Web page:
by Loren Bonner
, DOTmed News Online Editor
This first appeared in the September 2013 issue of DOTmed HealthCare Business News
ASTRO’s 55th annual meeting takes place September 22-25 in Atlanta.
As always, the meeting will attract oncologists from all disciplines with attendance expected to reach roughly 11,000.
“I want the meeting to be very patient focused and practical,” Dr. Colleen Lawton, president of ASTRO’s board of directors tells DOTmed News.
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Indeed, the theme for the 2013 meeting is: “Patients: Hope – Guide – Heal.” It will focus on patient-centered care and the importance of the physician’s role in improving patient- reported outcomes and the quality and safety of patient care, according to ASTRO.
DOTmed News spoke with Dr. Lawton about her role as ASTRO’s president, how the oncology field is being challenged and what we can expect at the show.
What attracted you to a career in radiation oncology?
I grew up in relatively small town in Wisconsin outside of Milwaukee. Our local family doctor was an amazing individual whom everybody looked up to. I thought: I’m kind of good at math and science and maybe that’s the role for me. When I went into medical school I had every intention of going into family practice. I liked treating all ages, guys and gals. Yet when I actually did the rotation for primary care, I didn’t like that you weren’t “fixing” patients. You are more or less placating diabetes and heart disease. However, just by happenstance, I had the opportunity to be with a cervical cancer patient and went downstairs with her to her radiation treatment. My eyes opened instantly and I fell in love with the field. The rest is history.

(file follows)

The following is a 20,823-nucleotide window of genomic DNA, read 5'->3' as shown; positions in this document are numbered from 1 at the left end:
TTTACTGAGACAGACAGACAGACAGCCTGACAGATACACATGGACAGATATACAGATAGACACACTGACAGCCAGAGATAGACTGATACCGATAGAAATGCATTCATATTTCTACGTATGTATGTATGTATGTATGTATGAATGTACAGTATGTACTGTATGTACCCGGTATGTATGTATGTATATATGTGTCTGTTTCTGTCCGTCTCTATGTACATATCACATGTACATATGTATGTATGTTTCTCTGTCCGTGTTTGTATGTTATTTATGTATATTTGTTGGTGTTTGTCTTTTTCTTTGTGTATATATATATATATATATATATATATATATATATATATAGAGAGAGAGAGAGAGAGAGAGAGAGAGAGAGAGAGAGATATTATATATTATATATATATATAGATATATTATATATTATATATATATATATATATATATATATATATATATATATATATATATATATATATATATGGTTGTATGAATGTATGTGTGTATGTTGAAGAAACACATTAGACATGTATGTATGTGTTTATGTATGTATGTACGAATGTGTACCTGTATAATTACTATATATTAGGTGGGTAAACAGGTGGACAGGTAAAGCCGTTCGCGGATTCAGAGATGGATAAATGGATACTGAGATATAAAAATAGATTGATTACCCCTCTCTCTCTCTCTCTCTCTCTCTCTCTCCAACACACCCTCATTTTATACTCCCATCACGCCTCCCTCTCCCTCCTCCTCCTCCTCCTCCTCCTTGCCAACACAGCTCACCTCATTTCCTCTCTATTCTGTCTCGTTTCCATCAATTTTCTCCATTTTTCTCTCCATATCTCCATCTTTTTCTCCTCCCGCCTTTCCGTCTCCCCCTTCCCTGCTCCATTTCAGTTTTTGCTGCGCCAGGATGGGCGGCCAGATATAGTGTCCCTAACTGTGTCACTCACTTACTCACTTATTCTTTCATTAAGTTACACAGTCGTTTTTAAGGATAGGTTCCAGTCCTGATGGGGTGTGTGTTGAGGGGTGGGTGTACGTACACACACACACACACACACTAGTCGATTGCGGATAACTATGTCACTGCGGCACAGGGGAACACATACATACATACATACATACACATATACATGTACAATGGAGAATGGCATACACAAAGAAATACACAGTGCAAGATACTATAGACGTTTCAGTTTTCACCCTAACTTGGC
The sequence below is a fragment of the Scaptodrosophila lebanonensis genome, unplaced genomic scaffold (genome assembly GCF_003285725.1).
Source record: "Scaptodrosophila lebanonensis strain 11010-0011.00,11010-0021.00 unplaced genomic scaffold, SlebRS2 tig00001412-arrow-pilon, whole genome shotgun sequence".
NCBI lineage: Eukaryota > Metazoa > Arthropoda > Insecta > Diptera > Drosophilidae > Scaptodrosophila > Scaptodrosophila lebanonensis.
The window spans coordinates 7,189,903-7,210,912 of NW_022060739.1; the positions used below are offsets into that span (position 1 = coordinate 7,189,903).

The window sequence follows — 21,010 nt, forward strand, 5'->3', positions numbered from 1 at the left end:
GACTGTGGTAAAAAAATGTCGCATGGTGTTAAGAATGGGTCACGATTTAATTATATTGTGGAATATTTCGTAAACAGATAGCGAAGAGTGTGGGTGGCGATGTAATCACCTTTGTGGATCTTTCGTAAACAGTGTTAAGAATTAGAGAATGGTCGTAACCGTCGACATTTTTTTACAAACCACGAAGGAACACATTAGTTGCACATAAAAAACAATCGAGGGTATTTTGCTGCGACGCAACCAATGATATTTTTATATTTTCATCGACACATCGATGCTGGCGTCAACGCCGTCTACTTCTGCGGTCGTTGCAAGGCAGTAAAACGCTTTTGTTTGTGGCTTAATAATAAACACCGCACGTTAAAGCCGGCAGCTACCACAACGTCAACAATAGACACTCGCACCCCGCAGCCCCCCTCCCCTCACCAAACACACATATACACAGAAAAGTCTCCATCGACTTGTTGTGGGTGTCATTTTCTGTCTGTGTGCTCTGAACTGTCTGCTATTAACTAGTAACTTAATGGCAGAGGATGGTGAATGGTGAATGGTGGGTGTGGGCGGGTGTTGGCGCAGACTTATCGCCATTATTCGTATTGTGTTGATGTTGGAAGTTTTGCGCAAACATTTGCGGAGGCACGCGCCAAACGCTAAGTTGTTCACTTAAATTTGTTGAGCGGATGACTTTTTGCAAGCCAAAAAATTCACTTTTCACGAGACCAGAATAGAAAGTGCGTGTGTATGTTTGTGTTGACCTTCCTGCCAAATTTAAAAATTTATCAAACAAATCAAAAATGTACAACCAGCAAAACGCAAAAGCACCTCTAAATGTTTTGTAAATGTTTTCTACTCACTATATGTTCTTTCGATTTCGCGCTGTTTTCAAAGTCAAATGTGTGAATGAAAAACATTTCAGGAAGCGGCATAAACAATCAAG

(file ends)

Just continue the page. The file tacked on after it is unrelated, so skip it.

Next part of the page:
The nice part about radiation oncology is that we also treat all ages and both sexes and I love the protracted nature. We follow patients for years so I have patients out for 15 years who know my family and I know theirs. It’s also incredibly gratifying to cure something as serious as cancer.
In addition to serving as current president of ASTRO, you’re also a professor of radiation oncology at the Medical College of Wisconsin. How does your work there play a direct role in what you bring to ASTRO?
I’m also vice chair of our department, which is very much a leadership role. So the concept of doing things in a leadership capacity is not foreign to me. Another aspect is that I treat patients like all radiation oncologists do across the country. So all the bumps and kinks in the system and in the way we would like to take care of patients versus sometimes how we are allowed to take care of them, all of those things exist in my life. I think I have a good way of representing all of our constituents in radiation oncology at the leadership level.